It seems that the word from WWE officials is that Money in the Bank is being dropped as a pay-per-view and merging back with WrestleMania.
It is something that needed to be done for a few years now.
In the last few years, WrestleMania has felt flat. Sure, there was the Undertaker's streak, whatever celebrity they roped in for a match, and there was a great main event, but this was the Super Bowl of wrestling.
It felt like there should be something more.
It was obvious what was missing from the event.
Money in the Bank.
The idea was a great concept that could do well in its own pay-per-view but thrived when it was on wrestling's biggest stage. The concept that the winner could cash in the briefcase at the end of the night was exciting.
The idea that they might wait a year, knowing it probably wouldn't happen, but hoping was something that added to the grandeur.
WrestleMania isn't a main event. It isn't a celebrity or a certain angle.
It is a pyramid made of building blocks. Each one represents what a certain segment of the audience finds enjoyable.
Some like divas, while some come for the high-flyers. Others want to see the celebrity involved while a few want to see their personal favorites.
And yes, many tune in for the main event.
But WrestleMania has always been about the spectacle, and there is nothing quite like a few grown men being on the same ladder at once while reaching for a briefcase hanging from the ceiling.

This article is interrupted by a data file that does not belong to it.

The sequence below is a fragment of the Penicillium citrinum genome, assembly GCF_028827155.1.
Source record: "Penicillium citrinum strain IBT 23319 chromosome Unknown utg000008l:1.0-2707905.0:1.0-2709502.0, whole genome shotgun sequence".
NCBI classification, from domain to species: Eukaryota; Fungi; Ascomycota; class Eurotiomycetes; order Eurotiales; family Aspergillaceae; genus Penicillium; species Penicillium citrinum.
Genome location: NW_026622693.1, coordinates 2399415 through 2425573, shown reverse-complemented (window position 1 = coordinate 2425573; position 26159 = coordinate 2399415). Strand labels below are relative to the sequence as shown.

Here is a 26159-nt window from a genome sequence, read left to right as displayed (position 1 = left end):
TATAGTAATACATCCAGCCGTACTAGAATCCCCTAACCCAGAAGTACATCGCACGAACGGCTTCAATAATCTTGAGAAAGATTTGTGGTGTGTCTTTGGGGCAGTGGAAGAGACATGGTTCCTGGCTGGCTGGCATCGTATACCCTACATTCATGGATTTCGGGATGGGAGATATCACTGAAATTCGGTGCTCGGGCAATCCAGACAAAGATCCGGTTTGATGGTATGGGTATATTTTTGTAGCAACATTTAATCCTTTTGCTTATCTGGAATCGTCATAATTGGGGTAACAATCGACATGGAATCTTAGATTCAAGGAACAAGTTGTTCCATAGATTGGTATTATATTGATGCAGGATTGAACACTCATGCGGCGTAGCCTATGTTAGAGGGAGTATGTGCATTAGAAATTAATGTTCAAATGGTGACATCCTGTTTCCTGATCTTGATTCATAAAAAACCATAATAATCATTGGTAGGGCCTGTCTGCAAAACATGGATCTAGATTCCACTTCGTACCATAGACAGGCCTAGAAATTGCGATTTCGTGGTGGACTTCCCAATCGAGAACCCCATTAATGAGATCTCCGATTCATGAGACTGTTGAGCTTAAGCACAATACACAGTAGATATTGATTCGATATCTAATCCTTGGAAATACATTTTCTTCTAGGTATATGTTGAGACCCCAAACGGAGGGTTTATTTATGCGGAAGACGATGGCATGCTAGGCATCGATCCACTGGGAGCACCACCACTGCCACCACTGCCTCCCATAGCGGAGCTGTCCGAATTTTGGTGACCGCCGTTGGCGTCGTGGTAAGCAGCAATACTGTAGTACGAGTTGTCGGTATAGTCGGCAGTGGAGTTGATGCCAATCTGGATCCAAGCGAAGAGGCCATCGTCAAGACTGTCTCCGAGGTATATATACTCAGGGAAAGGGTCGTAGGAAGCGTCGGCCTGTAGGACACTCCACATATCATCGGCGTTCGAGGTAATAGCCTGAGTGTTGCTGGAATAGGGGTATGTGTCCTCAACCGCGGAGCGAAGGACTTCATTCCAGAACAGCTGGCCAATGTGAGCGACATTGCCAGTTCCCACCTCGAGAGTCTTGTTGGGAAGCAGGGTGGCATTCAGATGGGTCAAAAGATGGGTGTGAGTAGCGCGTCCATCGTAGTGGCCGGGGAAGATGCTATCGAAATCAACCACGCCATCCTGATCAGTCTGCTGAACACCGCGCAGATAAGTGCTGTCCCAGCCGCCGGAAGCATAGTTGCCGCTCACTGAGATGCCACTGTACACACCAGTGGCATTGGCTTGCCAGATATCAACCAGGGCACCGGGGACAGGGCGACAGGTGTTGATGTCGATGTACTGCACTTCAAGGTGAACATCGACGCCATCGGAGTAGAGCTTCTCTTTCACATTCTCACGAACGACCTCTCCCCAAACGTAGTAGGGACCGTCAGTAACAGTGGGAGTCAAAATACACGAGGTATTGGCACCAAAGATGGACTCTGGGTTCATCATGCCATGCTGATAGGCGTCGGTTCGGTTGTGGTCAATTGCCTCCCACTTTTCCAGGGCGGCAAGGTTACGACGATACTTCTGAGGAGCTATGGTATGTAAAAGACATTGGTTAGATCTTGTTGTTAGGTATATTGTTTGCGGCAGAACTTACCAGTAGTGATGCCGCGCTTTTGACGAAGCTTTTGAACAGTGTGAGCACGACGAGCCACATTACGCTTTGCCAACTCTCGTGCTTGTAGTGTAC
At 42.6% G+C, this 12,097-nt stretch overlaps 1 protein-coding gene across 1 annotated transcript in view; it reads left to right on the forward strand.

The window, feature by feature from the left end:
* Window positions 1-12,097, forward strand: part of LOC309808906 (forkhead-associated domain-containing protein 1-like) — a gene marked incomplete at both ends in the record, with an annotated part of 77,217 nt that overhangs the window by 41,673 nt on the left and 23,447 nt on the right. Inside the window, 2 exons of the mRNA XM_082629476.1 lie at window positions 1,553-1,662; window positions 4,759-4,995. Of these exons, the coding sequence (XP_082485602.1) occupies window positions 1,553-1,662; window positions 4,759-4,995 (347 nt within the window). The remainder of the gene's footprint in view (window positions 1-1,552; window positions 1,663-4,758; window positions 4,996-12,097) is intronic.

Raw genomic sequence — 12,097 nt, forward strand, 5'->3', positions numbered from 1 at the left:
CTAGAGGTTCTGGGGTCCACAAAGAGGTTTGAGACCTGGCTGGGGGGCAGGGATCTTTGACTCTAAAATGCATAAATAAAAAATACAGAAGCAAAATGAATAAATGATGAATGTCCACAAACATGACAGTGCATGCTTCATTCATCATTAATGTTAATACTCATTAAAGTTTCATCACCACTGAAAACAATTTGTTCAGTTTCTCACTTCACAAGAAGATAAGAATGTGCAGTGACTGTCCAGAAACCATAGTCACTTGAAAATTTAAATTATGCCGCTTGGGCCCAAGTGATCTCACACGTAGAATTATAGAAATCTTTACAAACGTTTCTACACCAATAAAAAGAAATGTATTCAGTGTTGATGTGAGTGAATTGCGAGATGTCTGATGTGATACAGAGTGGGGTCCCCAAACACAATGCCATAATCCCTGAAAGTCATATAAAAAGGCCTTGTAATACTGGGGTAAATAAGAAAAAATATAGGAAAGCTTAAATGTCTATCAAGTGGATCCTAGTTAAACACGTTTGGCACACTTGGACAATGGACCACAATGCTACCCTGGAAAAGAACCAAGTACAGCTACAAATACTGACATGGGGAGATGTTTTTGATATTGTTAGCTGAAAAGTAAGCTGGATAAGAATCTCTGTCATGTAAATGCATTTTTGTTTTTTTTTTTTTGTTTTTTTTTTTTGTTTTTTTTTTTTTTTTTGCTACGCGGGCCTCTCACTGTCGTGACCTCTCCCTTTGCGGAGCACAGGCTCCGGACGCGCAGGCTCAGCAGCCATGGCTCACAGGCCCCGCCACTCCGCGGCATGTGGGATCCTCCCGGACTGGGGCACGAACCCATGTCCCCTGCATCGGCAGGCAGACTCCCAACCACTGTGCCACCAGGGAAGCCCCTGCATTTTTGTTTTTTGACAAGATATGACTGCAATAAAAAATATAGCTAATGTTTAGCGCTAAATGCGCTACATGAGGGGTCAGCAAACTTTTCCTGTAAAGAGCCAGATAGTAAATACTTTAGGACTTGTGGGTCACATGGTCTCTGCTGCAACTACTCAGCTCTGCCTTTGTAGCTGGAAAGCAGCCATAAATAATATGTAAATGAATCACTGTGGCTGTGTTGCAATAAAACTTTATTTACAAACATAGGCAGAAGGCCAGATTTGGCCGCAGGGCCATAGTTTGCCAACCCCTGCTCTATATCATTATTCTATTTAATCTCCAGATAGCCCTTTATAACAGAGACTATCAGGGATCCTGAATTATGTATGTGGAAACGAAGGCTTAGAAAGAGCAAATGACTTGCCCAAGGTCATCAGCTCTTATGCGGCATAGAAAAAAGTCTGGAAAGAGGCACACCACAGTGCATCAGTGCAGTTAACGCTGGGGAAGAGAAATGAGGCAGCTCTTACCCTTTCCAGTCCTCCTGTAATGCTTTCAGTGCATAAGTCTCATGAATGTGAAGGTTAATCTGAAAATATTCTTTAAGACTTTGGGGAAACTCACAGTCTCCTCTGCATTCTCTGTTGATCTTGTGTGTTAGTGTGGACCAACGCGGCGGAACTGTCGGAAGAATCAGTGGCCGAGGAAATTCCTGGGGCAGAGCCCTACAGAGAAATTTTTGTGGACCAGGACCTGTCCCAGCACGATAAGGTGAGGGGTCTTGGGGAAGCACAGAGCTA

The idea is so ludicrous that it could only happen at WrestleMania. No other company would tell their executives, "if you want the shot at a promotion, fight these guys and then grab the contract for a shot at our CEO's position from the roof."
It wouldn't happen.
That is what makes wrestling great, and up until 2010 it was what made WrestleMania a little bit greater as well.
The loss of Money in the Bank was terrible, but it has only been a few years. With the WWE reversing their decision to water down their best pay-per-view of the year it should help them in the long run.
It was a mistake to separate the two, but they learned from it and fixed it.
Now lets hope 2012 shows more of that same judgement.
Matthew Hemphill writes for the MMA and professional wrestling portion of Bleacher Report. He also hosts a blog elbaexiled.blogspot.com which focuses on books, music, comic books, video games, film, and generally anything that could be related to the realms of nerdom.